After a fade to black, it is followed by "We must do it."


Sunday, October 17, 2010

The (Dis)Connected Generation?

"Jumping off the gw bridge sorry"

These disturbing words were the last status update that Tyler Clementi, 18, a Rutgers University freshman, posted to his Facebook page hours before taking his own life by jumping off the George Washington Bridge. As I am sure you have heard of this tragic story recently in the press, Clementi was distraught after being cyberbullied by his roommate and the roommate's friend.

There are also recent reports of four teenage suicides in the past two years, all of the teens being students at Mentor High School in Mentor, OH. According to several accounts, these students experienced extreme cases of bullying where they were hate was constantly spewed at them verbally and online due to their nationality, appearance, dress, likes, and sexual orientation. To same that these students were dehumanized by the bullies would be an understatement.

Therefore, I read an article in this morning's Boston Globe entitled, "The Empathy Deficit" with great interest. The author, Keith O'Brien, makes the point that today's youth are connected to one another more than ever (vis-a-vis cell phones, texting, IM, social networking, etc.), however, recent research from the University of Michigan shows that college students today are 40% less empathetic than they were in 1979, with the sharpest decline occurring in the last 10 years. Additionally they note that more college aged students tend to be narcissistic. The researchers find plenty of ironies here, as student-to-student communication and access to one another has never been better. Nonetheless, many admit that “other people’s misfortunes” usually don’t disturb them. In other words, they might be constantly aware of their friends’ whereabouts, but all that connectedness doesn’t seem to be translating to genuine concern for the world and one another.

Think about the role empathy plays in our lives... and the quality that it brings to all of our social/emotional interactions. Now think of a world where fewer and fewer people understand social norms, etiquette, and downright human decency because empathy was somehow not properly instilled. Is this recent spate of bullying to tragic consequences- where victims are dehumanized- part of the larger trend of lack of empathy?

Like most problems in the world, you probably cannot blame only one factor for this apparent problem. As O'Brien writes in the article:

These students...would have been born in the 1980s, raised in the ’90s on video games, 24-hour cable television, and widespread divorce, and sent off to college with laptops and cellphones — the young pioneers of the digital age. Perhaps, some suggest, technology has connected them in one sense, but pushed them away from each other in another. “It’s very shallow, a lot of these connections,” said Jean Twenge, coauthor of “The Narcissism Epidemic: Living in the Age of Entitlement.” “You don’t really have an emotional connection with someone on Facebook.”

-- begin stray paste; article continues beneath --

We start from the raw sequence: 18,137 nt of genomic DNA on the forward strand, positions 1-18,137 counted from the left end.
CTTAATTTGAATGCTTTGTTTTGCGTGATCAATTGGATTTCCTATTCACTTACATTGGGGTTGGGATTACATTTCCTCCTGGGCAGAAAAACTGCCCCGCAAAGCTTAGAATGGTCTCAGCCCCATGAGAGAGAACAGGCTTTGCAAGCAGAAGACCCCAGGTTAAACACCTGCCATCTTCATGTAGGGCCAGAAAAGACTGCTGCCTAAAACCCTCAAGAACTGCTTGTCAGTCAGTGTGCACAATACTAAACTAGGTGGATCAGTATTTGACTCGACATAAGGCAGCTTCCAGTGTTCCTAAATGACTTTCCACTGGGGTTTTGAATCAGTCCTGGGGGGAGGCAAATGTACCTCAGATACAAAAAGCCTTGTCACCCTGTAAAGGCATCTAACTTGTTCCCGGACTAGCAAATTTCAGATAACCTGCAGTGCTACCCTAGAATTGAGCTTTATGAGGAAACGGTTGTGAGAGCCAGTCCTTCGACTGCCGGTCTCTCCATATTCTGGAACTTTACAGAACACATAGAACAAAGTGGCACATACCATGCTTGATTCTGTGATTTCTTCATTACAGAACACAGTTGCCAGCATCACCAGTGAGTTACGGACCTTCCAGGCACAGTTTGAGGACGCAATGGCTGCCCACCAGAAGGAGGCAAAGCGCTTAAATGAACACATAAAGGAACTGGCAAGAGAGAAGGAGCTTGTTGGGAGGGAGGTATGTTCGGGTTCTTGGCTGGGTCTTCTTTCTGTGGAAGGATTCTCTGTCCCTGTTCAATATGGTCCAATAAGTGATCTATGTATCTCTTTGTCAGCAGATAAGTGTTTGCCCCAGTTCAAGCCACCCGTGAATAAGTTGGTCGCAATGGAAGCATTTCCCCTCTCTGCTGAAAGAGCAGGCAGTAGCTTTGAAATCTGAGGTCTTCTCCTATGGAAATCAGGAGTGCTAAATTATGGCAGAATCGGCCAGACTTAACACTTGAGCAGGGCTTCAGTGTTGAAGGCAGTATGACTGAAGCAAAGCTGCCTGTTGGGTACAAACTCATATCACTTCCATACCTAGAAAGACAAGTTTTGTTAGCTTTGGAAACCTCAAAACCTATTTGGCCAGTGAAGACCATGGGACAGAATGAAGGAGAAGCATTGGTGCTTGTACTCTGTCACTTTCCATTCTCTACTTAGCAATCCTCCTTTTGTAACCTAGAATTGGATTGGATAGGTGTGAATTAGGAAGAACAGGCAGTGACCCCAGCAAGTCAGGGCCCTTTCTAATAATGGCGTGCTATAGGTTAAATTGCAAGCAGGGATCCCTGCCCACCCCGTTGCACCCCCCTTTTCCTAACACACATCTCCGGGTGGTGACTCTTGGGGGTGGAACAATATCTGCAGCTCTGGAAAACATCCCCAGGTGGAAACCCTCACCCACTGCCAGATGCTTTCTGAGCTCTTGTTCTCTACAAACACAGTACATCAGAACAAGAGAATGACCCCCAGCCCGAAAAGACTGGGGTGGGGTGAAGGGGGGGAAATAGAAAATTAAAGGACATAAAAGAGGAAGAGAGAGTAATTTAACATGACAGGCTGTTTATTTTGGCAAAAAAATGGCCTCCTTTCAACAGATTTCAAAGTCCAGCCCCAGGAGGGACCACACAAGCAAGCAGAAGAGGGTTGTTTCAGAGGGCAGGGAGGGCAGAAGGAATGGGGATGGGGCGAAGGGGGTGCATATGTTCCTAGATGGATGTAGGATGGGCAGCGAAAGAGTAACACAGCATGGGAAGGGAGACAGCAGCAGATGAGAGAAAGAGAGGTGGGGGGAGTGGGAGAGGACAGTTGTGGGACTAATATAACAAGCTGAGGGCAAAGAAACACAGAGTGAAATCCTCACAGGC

Perhaps, others argue, the problem is the advent of 24-hour cable and Internet news; young people today have been inundated with news to the point that they cannot care anymore. The oil spill in Louisiana this week, the flood in Pakistan next week — the tragedies all run together, making it harder to care in any sort of sustained way. Parenting could also be at fault, Konrath speculated. Perhaps today’s less empathetic children were raised by more narcissistic parents. Or the problem could be a hypercompetitive world in which everyone is trying to get into the best schools, get ahead, get more.

The ideas in the above quote very much resonate with me, as I see it everyday. It didn't surprise to read a recent study by the Pew Research Center that found that today's teens text more than they talk. I can think of many times I have picked up my teenage daughter from a social gathering, and as I see her sitting with her friends, they are all feverishly texting (each other??), often having multiple text conversations simultaneously. Seeing this depresses me.... what ever happened to good ol' conversation??

No one believes in the limitless possibilities of technology to improve teaching and learning more than me. However, I see the dark side of technology as well, as I fear that for some, it has replaced the foundation of what makes us human. Nothing is more important than the ability to engage, to communicate, to relate.... face to face. Without that ability, there can be no empathy.

Today's youth need a world not only with empathy- but one with compassion, wisdom, and patience as well. This comes only from quality relationships with adults who have invested in their lives, not from a "friend" on a social networking site.

Monday, October 11, 2010

Get Spooked, Save a Pooch